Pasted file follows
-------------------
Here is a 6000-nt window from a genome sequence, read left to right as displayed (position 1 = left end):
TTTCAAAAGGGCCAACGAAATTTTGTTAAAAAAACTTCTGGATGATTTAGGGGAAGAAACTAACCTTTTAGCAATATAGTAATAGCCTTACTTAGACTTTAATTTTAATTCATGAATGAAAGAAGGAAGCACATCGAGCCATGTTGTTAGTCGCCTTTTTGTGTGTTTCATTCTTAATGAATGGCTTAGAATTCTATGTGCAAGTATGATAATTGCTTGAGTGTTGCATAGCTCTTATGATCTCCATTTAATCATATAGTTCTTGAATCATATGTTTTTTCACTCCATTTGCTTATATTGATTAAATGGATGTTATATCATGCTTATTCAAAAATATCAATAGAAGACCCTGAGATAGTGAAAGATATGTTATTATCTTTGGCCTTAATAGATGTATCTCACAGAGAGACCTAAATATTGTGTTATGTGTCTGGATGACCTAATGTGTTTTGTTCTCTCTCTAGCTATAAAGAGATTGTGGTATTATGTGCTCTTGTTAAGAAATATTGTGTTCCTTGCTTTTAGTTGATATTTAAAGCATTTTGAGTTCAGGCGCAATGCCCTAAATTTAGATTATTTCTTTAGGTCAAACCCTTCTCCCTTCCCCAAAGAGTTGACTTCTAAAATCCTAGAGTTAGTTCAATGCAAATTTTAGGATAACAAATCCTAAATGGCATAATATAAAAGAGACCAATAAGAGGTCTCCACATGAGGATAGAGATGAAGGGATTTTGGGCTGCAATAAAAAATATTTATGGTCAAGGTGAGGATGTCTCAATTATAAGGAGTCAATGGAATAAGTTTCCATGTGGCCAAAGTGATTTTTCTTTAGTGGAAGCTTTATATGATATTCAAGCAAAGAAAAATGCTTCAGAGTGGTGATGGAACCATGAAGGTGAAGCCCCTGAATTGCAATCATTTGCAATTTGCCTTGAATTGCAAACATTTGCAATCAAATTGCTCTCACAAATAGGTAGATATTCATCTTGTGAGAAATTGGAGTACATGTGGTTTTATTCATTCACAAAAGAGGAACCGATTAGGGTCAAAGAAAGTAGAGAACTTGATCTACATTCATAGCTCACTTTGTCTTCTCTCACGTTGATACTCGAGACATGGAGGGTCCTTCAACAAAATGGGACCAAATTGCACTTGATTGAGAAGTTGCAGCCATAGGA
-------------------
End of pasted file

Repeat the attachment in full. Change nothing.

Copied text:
Here is a 6000-nt window from a genome sequence, read left to right as displayed (position 1 = left end):
TTTCAAAAGGGCCAACGAAATTTTGTTAAAAAAACTTCTGGATGATTTAGGGGAAGAAACTAACCTTTTAGCAATATAGTAATAGCCTTACTTAGACTTTAATTTTAATTCATGAATGAAAGAAGGAAGCACATCGAGCCATGTTGTTAGTCGCCTTTTTGTGTGTTTCATTCTTAATGAATGGCTTAGAATTCTATGTGCAAGTATGATAATTGCTTGAGTGTTGCATAGCTCTTATGATCTCCATTTAATCATATAGTTCTTGAATCATATGTTTTTTCACTCCATTTGCTTATATTGATTAAATGGATGTTATATCATGCTTATTCAAAAATATCAATAGAAGACCCTGAGATAGTGAAAGATATGTTATTATCTTTGGCCTTAATAGATGTATCTCACAGAGAGACCTAAATATTGTGTTATGTGTCTGGATGACCTAATGTGTTTTGTTCTCTCTCTAGCTATAAAGAGATTGTGGTATTATGTGCTCTTGTTAAGAAATATTGTGTTCCTTGCTTTTAGTTGATATTTAAAGCATTTTGAGTTCAGGCGCAATGCCCTAAATTTAGATTATTTCTTTAGGTCAAACCCTTCTCCCTTCCCCAAAGAGTTGACTTCTAAAATCCTAGAGTTAGTTCAATGCAAATTTTAGGATAACAAATCCTAAATGGCATAATATAAAAGAGACCAATAAGAGGTCTCCACATGAGGATAGAGATGAAGGGATTTTGGGCTGCAATAAAAAATATTTATGGTCAAGGTGAGGATGTCTCAATTATAAGGAGTCAATGGAATAAGTTTCCATGTGGCCAAAGTGATTTTTCTTTAGTGGAAGCTTTATATGATATTCAAGCAAAGAAAAATGCTTCAGAGTGGTGATGGAACCATGAAGGTGAAGCCCCTGAATTGCAATCATTTGCAATTTGCCTTGAATTGCAAACATTTGCAATCAAATTGCTCTCACAAATAGGTAGATATTCATCTTGTGAGAAATTGGAGTACATGTGGTTTTATTCATTCACAAAAGAGGAACCGATTAGGGTCAAAGAAAGTAGAGAACTTGATCTACATTCATAGCTCACTTTGTCTTCTCTCACGTTGATACTCGAGACATGGAGGGTCCTTCAACAAAATGGGACCAAATTGCACTTGATTGAGAAGTTGCAGCCATAGGA